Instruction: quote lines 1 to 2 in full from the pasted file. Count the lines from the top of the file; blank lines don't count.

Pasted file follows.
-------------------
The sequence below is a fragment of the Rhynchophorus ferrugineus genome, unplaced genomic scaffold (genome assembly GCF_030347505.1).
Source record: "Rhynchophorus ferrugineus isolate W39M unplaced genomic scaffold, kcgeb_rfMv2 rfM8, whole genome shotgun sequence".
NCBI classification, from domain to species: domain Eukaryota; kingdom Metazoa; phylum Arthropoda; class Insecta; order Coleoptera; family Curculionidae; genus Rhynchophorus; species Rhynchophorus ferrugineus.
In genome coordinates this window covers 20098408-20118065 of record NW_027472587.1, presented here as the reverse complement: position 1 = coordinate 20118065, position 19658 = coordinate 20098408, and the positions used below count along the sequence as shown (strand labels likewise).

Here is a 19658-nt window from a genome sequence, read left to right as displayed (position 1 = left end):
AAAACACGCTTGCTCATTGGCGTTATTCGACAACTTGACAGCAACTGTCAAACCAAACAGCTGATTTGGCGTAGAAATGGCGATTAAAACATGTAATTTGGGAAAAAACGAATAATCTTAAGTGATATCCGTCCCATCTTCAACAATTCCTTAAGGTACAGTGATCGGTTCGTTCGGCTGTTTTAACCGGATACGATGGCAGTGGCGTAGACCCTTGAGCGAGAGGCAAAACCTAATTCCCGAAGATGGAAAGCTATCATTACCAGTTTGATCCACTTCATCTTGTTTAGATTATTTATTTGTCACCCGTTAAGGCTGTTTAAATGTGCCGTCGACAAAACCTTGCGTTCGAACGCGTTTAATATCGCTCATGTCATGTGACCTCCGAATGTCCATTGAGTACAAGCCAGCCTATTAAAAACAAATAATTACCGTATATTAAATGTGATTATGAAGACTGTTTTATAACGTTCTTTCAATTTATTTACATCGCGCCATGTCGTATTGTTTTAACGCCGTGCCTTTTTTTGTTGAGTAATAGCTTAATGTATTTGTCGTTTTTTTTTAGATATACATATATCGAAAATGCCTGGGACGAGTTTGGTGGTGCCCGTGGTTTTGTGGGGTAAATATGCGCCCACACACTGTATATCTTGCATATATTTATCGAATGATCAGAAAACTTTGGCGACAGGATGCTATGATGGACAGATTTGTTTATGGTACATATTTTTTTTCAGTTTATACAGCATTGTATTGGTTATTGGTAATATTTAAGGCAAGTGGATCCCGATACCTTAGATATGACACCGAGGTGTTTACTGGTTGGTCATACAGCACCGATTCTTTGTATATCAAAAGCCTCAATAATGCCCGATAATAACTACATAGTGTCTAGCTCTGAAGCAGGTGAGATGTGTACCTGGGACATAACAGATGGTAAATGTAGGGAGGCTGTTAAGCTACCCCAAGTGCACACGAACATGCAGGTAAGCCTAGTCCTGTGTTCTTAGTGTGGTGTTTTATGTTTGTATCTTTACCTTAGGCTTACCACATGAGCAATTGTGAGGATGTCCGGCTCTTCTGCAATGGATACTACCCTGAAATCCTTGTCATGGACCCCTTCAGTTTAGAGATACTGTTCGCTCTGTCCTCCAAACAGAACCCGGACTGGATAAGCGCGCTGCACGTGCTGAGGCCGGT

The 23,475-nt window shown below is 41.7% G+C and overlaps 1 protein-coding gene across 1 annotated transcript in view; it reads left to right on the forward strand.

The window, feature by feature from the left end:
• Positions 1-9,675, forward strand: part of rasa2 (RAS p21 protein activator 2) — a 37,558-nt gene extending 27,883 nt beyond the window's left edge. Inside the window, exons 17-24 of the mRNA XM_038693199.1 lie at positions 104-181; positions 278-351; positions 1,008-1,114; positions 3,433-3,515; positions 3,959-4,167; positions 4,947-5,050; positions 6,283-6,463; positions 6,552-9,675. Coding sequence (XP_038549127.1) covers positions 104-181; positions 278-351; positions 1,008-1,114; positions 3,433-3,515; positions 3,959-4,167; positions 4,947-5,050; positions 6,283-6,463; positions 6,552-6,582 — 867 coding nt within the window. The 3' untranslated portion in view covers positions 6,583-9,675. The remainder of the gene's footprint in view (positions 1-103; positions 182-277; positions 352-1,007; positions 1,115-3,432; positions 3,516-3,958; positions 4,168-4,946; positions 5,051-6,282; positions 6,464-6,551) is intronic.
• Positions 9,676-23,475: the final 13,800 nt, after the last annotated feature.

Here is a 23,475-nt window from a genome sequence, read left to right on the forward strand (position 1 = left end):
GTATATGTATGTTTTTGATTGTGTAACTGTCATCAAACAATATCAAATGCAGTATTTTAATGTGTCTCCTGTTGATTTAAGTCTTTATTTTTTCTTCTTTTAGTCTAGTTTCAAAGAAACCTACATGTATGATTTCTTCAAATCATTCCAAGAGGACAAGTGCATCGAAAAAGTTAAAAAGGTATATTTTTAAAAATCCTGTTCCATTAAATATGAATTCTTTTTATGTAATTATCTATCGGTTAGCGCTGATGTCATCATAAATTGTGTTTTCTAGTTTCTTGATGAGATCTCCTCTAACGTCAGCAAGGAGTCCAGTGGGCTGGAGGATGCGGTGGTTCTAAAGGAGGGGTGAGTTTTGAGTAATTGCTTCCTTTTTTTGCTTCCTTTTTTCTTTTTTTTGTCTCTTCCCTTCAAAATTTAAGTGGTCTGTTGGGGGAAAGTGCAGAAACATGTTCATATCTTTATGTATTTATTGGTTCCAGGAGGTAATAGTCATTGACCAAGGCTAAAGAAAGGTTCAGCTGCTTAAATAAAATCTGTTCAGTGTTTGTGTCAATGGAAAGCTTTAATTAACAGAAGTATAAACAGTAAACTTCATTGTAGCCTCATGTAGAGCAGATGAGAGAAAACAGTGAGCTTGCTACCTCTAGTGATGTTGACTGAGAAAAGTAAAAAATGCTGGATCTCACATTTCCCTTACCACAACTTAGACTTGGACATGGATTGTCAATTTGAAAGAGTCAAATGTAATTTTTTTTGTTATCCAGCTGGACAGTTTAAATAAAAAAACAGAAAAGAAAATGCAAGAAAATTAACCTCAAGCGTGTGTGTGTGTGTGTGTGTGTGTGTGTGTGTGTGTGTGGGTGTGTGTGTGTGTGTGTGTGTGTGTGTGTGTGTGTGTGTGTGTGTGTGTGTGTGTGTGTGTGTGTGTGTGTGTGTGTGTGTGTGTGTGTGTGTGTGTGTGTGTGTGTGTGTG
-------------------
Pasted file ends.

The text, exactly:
The sequence below is a fragment of the Rhynchophorus ferrugineus genome, unplaced genomic scaffold (genome assembly GCF_030347505.1).
Source record: "Rhynchophorus ferrugineus isolate W39M unplaced genomic scaffold, kcgeb_rfMv2 rfM8, whole genome shotgun sequence".